Markets in 'wait and see' mode as Trump settles in
"Buy the election, sell the inauguration", mentioned in this column last week, appears to have been the preferred trading strategy - at least on Wall Street.
The reflation play founded on hopes of large fiscal stimulus from the incoming administration seems to have floundered over the past three weeks. Except for the Nasdaq Composite, the major indices fell.
The other theme featured here previously was this: If the Trump administration starts a trade war, then it is probable that Asian markets will decouple from, or at least reduce, their reliance on Wall Street.
Following Friday's inauguration speech by Mr Donald Trump, where he emphasised that he will place America's interests ahead of everything else, a decoupling in the months ahead now looks increasingly likely. Still, without any specifics, it is difficult to say with any certainty.
After a large run-up following the Nov 8 elections, the US market received a hefty dose of reality when Mr Trump, in his first press conference since Nov 8, failed to say anything about his approach towards managing the economy, prompting investors to pull back until greater clarity unfolds.
Add to this the speech made by US Federal Reserve chair Janet Yellen last week on full employment and inflation targets, and the obvious if unsaid message regarding interest rates, maybe the market's behaviour isn't that much of a surprise.
As we noted in this column a fortnight ago, markets had to eventually switch to "wait and see" mode because of the uncertainty over what Mr Trump might do.
In this connection, it's interesting to see that famous hedge fund manager George Soros thinks that the rally is over. "Uncertainty is the enemy of long-term investment," Mr Soros told Bloomberg last week.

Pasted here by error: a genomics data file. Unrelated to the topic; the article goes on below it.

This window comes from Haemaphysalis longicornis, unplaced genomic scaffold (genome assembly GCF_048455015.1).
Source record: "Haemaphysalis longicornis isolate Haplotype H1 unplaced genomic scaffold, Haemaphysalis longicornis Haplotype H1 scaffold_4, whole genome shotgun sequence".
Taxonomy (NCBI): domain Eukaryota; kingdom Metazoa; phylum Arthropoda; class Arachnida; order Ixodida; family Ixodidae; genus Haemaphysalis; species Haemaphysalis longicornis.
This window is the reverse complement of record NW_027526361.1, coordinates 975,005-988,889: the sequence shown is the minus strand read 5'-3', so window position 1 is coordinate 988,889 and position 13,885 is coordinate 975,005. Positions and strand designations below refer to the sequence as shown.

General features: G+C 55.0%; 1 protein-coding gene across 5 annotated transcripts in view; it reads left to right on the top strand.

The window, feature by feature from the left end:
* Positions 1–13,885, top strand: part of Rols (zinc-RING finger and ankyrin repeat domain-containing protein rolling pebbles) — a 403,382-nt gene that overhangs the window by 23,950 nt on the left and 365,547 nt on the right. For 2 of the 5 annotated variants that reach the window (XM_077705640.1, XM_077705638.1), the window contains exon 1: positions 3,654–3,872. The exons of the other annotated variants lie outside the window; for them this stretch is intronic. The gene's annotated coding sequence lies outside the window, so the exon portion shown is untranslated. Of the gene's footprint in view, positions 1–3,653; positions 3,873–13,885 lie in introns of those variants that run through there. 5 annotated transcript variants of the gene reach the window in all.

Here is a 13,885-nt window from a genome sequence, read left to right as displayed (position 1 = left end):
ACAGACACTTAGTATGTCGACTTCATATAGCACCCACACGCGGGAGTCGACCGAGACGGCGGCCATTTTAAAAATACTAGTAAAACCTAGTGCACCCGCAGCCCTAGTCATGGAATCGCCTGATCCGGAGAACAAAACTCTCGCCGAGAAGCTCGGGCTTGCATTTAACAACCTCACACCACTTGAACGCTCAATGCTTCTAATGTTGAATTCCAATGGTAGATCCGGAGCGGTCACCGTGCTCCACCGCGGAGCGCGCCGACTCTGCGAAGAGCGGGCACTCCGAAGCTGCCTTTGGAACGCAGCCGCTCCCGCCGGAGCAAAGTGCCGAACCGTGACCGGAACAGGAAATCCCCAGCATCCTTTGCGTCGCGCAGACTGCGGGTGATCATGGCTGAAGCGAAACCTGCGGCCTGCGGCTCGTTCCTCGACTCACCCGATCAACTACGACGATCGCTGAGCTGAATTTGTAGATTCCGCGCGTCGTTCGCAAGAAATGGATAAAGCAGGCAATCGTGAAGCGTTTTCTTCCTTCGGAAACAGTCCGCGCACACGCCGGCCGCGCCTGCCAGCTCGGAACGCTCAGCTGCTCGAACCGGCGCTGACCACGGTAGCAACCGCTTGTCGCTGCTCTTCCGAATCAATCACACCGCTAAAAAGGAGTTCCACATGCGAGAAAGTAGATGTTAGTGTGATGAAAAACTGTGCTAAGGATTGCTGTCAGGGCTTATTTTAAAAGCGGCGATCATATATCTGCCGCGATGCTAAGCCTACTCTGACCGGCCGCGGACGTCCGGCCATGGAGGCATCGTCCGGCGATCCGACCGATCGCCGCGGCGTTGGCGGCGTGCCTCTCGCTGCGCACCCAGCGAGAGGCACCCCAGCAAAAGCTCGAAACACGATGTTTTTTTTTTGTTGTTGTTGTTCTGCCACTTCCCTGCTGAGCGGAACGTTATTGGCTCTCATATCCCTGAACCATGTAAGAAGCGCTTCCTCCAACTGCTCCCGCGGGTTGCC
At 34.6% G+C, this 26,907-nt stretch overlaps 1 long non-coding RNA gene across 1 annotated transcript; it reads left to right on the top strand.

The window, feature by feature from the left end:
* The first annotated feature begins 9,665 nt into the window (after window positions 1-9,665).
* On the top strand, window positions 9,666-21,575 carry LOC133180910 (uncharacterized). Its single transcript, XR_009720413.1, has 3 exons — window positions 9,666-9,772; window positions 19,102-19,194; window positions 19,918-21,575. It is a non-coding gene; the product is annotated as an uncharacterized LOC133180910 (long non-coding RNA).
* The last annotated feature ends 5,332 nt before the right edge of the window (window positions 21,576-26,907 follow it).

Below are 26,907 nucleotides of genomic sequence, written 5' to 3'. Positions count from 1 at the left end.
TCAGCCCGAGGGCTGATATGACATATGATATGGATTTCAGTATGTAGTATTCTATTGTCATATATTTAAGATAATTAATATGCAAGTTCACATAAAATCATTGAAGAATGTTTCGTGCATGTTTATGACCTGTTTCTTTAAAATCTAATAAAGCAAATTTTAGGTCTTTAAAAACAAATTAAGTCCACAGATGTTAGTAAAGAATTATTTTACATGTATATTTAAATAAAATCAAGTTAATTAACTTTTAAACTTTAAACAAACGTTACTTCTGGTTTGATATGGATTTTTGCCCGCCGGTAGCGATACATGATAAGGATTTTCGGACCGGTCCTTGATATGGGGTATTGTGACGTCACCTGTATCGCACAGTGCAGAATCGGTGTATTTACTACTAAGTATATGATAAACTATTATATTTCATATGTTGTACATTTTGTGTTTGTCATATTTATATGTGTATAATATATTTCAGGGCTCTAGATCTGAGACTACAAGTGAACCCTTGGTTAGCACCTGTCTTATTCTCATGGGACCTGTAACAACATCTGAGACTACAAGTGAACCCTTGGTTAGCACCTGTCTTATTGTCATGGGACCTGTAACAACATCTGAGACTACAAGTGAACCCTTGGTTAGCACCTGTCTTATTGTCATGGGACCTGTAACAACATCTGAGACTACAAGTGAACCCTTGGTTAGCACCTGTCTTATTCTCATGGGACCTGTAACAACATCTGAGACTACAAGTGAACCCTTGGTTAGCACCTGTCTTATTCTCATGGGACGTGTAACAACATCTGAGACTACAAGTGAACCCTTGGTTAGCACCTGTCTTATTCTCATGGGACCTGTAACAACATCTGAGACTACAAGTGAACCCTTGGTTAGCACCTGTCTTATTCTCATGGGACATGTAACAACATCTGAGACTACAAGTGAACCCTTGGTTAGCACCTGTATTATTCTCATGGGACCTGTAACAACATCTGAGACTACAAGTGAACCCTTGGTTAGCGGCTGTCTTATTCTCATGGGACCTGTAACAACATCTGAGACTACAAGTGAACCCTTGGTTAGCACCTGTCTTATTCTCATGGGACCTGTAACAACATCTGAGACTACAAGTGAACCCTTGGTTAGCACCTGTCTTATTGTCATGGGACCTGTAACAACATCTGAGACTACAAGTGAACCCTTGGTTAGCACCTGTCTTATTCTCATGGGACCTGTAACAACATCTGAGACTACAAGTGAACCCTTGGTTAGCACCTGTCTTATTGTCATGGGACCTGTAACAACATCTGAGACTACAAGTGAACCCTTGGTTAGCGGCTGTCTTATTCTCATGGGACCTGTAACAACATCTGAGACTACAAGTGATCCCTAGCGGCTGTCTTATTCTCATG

"I don't think the markets are going to do very well. Right now they are still celebrating. But when reality comes in... bets against the market will prevail... It is impossible to predict exactly how Trump is going to act, because he hasn't actually thought it through."
A similar sentiment has been articulated by other observers. The consensus view so far is that there seems to be no coherence in the strategies emerging from the Trump camp, other than chest-thumping rhetoric.
While an anti-trade and protectionist US under Mr Trump would be bad for financial markets ahead, Credit Suisse in its Investment Monthly made the point that to some extent, Asian financial markets have already priced in potential trade friction risks because Asian equities underperformed global markets by 7.5 per cent in 2016 after the US elections.
"Beyond the potential trade risks, the macroeconomic story for Asian equities remains robust with signs of stabilisation in the Chinese economy as reflected in the recent macroeconomic data," said Credit Suisse.
"Robust exports data from Taiwan, South Korea and Singapore also indicate that the cyclical recovery in external trade continues to gain pace. While market valuation appears fair on a standalone basis with the MSCI Asia ex-Japan Index trading at a P/E 2017E of 12.9, the region is the most attractively valued within the emerging markets space and is trading at the lowest premium to the latter versus the historical average."
In other words, unless there is major upheaval on the international trade front, there is some hope for stocks in this part of the world because there is some growth.
Investors can expect markets to stay in "wait and see" mode for the next few weeks, still tracking Wall Street for direction but hanging on to every economic utterance from the White House.
A decoupling may be the eventual outcome but this is not assured - yet.
This article appears in The Business Times today. For full listings of SGX prices, go to http://btd.sg/BTmkts